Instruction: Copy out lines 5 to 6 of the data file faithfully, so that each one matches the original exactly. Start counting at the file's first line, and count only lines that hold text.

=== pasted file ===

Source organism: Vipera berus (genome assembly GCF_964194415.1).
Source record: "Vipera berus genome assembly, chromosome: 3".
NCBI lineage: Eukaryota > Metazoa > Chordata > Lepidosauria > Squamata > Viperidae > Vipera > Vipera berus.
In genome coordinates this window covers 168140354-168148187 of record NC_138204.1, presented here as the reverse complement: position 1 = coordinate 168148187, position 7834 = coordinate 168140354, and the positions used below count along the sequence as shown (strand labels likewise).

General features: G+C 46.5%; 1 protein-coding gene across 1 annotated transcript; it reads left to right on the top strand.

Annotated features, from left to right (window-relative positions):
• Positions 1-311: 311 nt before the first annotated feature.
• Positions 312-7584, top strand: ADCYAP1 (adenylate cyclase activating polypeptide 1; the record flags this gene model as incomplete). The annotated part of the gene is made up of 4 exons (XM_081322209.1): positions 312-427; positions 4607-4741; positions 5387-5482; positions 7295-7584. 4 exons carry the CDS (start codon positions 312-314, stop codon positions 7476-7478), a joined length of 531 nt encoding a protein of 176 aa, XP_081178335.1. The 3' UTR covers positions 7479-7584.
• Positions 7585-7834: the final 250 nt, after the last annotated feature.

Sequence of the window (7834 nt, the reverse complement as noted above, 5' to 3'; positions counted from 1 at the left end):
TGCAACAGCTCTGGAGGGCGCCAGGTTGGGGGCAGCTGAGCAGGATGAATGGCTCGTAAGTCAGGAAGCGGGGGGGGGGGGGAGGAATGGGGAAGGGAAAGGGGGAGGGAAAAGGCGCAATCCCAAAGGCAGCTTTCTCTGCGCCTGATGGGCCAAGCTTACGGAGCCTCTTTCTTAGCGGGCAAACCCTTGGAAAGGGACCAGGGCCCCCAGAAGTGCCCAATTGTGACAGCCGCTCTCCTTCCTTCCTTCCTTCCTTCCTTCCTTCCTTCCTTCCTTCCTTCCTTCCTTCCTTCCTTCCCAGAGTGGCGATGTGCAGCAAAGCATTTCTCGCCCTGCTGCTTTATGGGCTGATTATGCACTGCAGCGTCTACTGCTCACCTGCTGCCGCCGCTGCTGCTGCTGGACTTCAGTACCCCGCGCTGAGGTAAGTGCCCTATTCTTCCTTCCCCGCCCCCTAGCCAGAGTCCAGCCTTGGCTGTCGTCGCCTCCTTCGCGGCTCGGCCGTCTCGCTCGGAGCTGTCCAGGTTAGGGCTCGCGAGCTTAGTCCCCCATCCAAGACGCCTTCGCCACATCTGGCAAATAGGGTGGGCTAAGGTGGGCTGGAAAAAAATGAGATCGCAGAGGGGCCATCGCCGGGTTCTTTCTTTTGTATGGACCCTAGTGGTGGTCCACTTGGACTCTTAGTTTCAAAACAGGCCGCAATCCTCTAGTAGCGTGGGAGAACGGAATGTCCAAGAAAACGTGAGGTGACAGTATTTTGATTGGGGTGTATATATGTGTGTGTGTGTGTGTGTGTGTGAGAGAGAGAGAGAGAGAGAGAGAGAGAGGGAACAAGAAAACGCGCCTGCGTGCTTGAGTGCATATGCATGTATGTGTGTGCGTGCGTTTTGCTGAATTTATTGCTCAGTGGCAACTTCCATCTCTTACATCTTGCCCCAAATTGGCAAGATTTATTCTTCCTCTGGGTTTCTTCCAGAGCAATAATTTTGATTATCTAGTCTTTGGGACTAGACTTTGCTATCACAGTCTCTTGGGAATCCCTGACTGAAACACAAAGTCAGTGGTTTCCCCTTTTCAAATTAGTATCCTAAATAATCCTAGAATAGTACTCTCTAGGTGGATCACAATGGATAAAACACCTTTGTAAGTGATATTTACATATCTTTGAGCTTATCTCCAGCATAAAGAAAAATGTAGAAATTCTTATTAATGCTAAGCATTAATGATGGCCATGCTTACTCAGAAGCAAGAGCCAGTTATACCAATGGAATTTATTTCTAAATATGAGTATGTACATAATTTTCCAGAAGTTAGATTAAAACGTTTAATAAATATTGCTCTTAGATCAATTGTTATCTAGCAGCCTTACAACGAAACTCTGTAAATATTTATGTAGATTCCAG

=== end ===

General features: G+C 46.5%; 1 protein-coding gene across 1 annotated transcript; it reads left to right on the top strand.

Annotated features, from left to right (window-relative positions):